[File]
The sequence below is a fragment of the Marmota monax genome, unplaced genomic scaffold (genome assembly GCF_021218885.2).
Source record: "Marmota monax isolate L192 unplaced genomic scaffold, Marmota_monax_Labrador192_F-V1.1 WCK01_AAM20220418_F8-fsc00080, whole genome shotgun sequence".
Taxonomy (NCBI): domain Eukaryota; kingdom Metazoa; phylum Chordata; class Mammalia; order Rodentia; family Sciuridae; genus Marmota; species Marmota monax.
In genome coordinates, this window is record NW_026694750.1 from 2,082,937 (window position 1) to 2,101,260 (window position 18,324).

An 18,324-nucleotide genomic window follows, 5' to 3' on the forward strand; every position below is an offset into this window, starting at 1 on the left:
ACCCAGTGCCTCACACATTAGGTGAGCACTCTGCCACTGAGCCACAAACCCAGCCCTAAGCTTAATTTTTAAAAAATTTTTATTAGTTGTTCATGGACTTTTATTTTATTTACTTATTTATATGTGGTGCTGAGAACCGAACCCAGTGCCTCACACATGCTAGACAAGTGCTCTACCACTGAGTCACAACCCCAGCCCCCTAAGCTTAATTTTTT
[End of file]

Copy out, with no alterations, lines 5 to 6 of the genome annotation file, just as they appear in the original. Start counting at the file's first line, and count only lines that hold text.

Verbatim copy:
An 18,324-nucleotide genomic window follows, 5' to 3' on the forward strand; every position below is an offset into this window, starting at 1 on the left:
ACCCAGTGCCTCACACATTAGGTGAGCACTCTGCCACTGAGCCACAAACCCAGCCCTAAGCTTAATTTTTAAAAAATTTTTATTAGTTGTTCATGGACTTTTATTTTATTTACTTATTTATATGTGGTGCTGAGAACCGAACCCAGTGCCTCACACATGCTAGACAAGTGCTCTACCACTGAGTCACAACCCCAGCCCCCTAAGCTTAATTTTTT